It’s time to Break It Down!
We are closing in on the holidays and the change of seasons; both on the calendar and politically. In just over a week many of us will observe Thanksgiving. In December, there is Hanukkah, followed by, for those of us who live in the Northern Hemisphere, transitioning into winter, quickly followed by Christmas, or the “Happy Holiday Season,” if you roll like that. In January, we will commemorate the King Holiday. Then comes February, politics move front and center, and it’s on! The month alone will include The Iowa Caucuses, the New Hampshire Primary, Nevada Democratic and Republican Caucuses (on different dates), and the South Carolina Primary.
In the early (pre-voting) stages of the 2016 Presidential Campaign, the Democratic and Republican Parties have moved on noticeably different trajectories. The Democrats started with five principal candidates:
- Hillary Clinton
- Bernie Sanders
- Martin O’Malley
- Lincoln Chaffee (Withdrawn)
- Jim Webb (Withdrawn)
After the first Democratic Debate, two candidates, Chaffee and Webb withdrew. Neither registered a significant percentage in the polls, nor crafted a message that resonated with Democratic voters. Arguably, they did themselves, their would-be campaign financiers, and the electorate a favor, albeit a tad late. One might surmise, keen observers are wondering how long will it take Mr. O’Malley to get this message.
Over on the GOP side of the ledger, a fundamentally unexpected, but explainable phenomenon is unfolding. First the race started with a large number of candidates who at least considered themselves serious threats to claim the Party’s Nomination. The festivities kicked off with seventeen candidates:
- Donald Trump
- Jeb Bush
- Scott Walker (Withdrawn)
- Ben Carson
- Mike Huckabee
- Ted Cruz
- Marco Rubio
- Rand Paul
- Chris Christie
- John Kasich
- Rick Perry (Withdrawn)
- Rick Santorum
- Bobby Jindal (Withdrawn)
- Carly Fiorina
- Lindsey Graham
- George Pataki
- Jim Gilmore
At first blush, a glance at the list of GOP contenders, and in some instances, I use the word loosely, reveals a wealth of experience in politics. The slate includes Governors, former Governors, Senators, former Senators, and conspicuously, three individuals who have never been elected to any office.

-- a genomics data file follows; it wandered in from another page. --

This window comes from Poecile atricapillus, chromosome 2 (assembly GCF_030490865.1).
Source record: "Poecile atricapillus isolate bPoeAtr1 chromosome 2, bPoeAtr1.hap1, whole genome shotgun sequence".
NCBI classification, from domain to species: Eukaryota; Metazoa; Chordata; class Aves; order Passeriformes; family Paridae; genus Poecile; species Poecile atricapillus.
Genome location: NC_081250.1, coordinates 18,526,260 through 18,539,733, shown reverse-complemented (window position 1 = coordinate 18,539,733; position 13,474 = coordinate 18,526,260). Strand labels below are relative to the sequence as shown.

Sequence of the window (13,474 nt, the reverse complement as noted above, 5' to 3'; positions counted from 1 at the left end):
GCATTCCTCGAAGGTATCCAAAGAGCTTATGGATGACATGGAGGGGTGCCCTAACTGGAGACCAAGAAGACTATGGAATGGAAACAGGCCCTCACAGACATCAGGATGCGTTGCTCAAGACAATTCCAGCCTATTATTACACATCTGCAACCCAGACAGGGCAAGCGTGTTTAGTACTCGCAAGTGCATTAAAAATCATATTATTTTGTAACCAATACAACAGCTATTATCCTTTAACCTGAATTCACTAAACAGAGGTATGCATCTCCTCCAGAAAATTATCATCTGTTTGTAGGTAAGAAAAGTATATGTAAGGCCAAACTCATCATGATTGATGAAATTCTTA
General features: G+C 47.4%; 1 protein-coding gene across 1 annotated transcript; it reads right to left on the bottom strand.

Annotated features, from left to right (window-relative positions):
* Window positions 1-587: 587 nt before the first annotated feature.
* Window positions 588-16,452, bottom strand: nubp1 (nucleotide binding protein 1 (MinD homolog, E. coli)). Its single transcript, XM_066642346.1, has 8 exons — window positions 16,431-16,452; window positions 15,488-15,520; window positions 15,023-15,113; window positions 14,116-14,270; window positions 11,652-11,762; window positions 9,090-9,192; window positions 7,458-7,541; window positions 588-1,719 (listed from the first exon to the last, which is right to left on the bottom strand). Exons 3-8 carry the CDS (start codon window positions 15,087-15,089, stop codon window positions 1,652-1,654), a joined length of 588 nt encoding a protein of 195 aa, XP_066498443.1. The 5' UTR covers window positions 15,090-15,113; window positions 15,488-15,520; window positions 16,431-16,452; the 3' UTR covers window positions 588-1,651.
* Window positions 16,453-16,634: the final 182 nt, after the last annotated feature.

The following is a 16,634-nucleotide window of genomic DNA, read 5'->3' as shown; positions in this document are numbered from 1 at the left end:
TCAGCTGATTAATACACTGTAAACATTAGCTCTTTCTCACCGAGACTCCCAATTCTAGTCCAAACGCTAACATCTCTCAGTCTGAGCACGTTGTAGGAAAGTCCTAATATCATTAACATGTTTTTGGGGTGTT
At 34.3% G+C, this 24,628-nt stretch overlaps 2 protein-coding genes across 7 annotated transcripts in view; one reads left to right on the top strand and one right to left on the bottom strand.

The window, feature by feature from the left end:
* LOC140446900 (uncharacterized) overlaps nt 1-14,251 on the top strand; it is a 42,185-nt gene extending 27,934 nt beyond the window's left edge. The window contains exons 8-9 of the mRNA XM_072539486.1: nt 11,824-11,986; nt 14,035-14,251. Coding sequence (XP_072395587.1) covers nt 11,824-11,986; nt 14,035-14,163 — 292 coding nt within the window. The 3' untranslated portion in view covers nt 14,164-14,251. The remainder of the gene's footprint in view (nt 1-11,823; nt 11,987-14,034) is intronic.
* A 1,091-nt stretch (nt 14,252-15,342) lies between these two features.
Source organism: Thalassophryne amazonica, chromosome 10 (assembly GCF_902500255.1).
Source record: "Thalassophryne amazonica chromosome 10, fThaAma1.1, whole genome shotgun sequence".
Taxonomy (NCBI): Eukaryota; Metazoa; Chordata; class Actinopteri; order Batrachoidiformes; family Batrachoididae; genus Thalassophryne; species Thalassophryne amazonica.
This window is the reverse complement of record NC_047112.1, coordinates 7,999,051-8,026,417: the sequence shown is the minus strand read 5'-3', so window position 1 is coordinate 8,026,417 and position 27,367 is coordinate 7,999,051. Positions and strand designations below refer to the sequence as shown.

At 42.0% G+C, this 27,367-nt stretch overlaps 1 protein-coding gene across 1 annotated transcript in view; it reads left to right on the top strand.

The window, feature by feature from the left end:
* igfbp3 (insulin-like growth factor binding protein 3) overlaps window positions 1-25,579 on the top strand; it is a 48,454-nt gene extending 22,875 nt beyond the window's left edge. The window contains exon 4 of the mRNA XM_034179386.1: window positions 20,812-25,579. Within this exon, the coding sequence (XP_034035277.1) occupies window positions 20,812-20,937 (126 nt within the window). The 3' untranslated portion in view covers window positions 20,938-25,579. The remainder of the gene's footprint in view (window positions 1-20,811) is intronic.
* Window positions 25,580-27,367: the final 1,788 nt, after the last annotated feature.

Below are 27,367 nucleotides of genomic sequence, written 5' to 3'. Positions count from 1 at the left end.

Initially, handicappers applied conventional wisdom to this race, and predicted Dr. Carson, Mrs. Fiorina, and Mr. Trump (that’s just Alpha Order; nothing sinister) would soon lose their sizzle and appeal to voters, and quickly wind down their campaigns, bowing out gracefully. Well, maybe not Mr. Trump (bowing out gracefully, that is).
That was initially. A funny thing happened to the race as polling ensued. First, Mr. Trump, yes, the Donald, he of Reality TV, and Casino fame, rocketed to the top of the charts. After the first Debate, Mrs. Fiorina quickly moved up to the upper tier of GOP Candidates. Then, in what now seems an inexorable evolutionary turn, Dr. Carson gradually made his way to the front of the class…I mean, the top of the polls. Just like that, the three political neophytes found themselves running at or near the head of the pack.
After recalibrating the bases for their projections (which tends to be necessary when you are wrong at every turn), the prognosticators, political writers, talking heads, and handicappers re-spun their collective narrative. Alas, this was the election cycle when Republicans opted to turn the process on its ear because they were disillusioned with politics as usual, and as result, fed up with the usual politicians. But, we were assured, this was just a passing fancy, and effectively the political silly season, as Jeb Bush called the situation. It would soon pass, he predicted, confidently.
That could still happen; but it might not. We are now less than a year from Election Day 2016, and roughly six weeks away from the Iowa Caucuses on February 1st. Already, a fair amount of heretofore conventional wisdom is being cast in the never gonna happen category. That is to say, Jeb Bush who just a few months ago was thought to be nearly a lock for “Nominee-in-waiting,” is now viewed as the guy who displaced “W” as the least capable, and most unready for Prime Time Bush. Who saw that coming?
So, while there is still time for the erstwhile GOP Cognoscenti to act out its cream imitation, and rise to the top, a number of operatives in GOP inner circles are getting a little nervous. They are, apparently, concerned that a guy who gets his military intel from “the TV shows,” a guy who asserts that the pyramids were grain silos built by Joseph, and a woman whom one of those guys claims drove her company into a disastrous tailspin, from which it still has not recovered, are all at, or lurking near the top of GOP polls.
Meanwhile, to counter this, we are hearing some in the GOP brain trust have embraced a brilliant, OK, an idea; Let’s go get Mitt. You remember Mitt, right? Just in case you don’t, here’s a quick 10-point primer to prick your memory.